A paramedic/photographer falls in love with an AIDS patient in a debut notable for its gritty realism.
They may not have the status of cops and firemen, but paramedics are on the front line, too. The job was worse in New York during the early 1990s, when crime was rampant and the city was being hit hard by the AIDS/crack epidemics. Frank Verbeckas, not long out of college, is a medic at Harlem hospital. He has become a connoisseur of the macabre, whipping out his camera to shoot the dead or damaged before loading them onto the ambulance with his partner Burnette, an obnoxious loudmouth. Frank may sound sick and creepy, but don’t rush to judgment: He is a mass of contradictions (and a fine photographer). His own trauma came when, after nursing his father through a long illness, he found him dead in the bathtub, a suicide. Spiraling into severe depression, Frank became a medic to cauterize the wound. Called to minister to another suicide, this one an AIDS patient, Frank meets Emily, who is also HIV-positive, and the two start dating (Frank uses condoms). Burke cross-cuts between their awkward courtship, which blossoms into a doomed love, and Frank’s on-the-job trials. The medics, led by the enigmatic Gil Hook, steal drugs from the hospital as a sideline, while guys with guns stand guard. Frank participates, but he’s too weird to be one of the boys. Burke’s pitch-perfect dialogue and feel for male camaraderie give these scenes an electric charge. Looming in the background is one of the surgeons, Frank’s abrasive brother Norman, furious about the thefts but unwilling to snitch. As Emily’s T-cell count drops precipitously, Frank quits; he has already seen one corpse too many.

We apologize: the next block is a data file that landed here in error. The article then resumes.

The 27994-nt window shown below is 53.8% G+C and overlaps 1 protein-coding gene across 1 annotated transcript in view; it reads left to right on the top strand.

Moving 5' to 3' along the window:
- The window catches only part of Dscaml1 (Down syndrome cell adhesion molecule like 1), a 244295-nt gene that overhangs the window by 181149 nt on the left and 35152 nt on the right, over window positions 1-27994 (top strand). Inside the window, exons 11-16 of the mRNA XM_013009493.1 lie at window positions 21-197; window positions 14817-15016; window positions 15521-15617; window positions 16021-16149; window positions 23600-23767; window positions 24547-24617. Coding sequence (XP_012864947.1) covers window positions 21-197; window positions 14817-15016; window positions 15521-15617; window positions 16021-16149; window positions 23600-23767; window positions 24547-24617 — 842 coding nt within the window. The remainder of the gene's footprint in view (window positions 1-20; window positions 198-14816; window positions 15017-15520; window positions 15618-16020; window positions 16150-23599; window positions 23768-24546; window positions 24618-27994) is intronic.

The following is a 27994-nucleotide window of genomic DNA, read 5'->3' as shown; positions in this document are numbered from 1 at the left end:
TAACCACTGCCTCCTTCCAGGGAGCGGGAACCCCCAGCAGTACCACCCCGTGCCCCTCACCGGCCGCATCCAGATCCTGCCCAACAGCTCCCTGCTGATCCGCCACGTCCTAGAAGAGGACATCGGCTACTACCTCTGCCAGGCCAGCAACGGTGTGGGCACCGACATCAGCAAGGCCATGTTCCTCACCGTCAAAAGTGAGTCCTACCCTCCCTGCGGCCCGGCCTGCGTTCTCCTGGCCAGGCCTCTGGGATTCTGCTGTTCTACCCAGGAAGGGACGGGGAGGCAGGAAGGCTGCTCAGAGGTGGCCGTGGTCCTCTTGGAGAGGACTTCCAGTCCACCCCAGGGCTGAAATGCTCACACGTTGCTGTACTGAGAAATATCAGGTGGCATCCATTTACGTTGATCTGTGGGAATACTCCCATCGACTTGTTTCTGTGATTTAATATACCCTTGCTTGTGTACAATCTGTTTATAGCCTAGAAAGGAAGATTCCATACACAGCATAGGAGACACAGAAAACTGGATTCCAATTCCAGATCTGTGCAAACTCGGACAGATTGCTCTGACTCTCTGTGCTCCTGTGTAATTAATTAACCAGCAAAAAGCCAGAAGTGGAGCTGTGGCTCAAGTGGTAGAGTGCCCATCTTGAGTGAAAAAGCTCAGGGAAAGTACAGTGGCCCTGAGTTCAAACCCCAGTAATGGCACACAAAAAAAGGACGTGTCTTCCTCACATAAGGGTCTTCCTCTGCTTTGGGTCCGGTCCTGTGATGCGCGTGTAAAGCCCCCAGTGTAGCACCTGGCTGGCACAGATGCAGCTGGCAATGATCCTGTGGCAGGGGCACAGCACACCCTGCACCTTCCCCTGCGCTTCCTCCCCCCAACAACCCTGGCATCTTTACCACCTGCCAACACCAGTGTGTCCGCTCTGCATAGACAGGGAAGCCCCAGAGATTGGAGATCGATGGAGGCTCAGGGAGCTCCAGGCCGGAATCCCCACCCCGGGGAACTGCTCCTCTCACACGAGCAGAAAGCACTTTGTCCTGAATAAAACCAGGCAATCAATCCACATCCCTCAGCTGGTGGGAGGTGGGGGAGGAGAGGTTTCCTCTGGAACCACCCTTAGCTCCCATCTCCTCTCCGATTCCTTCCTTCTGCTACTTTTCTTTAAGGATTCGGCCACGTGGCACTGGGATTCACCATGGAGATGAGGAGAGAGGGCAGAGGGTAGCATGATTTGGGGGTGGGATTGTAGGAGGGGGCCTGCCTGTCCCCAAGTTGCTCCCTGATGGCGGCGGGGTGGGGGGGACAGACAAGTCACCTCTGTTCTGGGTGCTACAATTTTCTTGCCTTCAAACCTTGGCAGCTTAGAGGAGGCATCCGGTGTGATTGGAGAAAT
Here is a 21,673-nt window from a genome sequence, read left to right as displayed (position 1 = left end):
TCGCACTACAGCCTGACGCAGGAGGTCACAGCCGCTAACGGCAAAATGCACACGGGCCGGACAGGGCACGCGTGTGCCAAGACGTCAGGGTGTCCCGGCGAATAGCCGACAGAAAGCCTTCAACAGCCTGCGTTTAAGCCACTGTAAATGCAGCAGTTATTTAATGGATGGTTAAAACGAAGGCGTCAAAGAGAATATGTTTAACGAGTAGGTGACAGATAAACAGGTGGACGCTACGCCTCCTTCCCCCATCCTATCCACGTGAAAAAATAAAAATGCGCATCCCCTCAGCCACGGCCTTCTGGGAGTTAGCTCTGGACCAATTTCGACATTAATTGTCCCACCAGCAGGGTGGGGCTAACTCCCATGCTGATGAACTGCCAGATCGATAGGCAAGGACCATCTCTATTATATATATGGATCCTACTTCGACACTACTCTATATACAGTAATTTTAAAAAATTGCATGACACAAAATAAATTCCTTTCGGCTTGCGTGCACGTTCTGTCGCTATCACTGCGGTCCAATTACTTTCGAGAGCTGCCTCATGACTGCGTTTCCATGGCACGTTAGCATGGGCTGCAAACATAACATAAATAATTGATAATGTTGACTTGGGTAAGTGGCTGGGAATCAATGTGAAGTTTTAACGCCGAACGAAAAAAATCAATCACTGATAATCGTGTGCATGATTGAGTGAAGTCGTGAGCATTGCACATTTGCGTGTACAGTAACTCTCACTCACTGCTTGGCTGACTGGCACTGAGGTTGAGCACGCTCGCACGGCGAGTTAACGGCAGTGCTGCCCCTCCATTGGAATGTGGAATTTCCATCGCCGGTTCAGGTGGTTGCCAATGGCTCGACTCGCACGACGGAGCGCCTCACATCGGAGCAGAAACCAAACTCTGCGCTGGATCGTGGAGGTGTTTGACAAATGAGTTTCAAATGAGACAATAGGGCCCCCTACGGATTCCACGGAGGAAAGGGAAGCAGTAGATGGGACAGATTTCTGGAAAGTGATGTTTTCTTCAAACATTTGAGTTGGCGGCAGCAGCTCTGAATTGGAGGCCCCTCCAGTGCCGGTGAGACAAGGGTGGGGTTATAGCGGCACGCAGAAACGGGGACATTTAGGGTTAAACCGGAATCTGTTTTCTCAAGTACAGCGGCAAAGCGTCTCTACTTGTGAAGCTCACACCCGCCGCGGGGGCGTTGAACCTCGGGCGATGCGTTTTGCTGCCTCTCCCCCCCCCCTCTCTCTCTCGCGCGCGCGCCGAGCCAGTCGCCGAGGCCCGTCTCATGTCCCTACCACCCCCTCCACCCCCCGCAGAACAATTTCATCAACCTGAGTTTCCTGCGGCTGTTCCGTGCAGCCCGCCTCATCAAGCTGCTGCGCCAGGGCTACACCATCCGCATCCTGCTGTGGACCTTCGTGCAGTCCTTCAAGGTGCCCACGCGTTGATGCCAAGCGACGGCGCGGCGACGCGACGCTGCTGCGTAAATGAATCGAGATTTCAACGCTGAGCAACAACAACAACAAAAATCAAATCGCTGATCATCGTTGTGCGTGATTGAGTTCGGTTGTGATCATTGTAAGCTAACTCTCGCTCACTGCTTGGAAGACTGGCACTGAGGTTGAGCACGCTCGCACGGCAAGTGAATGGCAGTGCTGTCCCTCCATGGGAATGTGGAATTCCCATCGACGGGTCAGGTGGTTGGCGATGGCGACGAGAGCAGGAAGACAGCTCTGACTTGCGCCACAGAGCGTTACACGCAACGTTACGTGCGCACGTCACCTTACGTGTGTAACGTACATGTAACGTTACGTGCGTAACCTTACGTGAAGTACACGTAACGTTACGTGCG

The scenes between the lovers are touching, if a tad predictable, but it’s Burke’s evocation of a murky world, where savior and sinner come in one macho package, that makes this an exhilarating standout.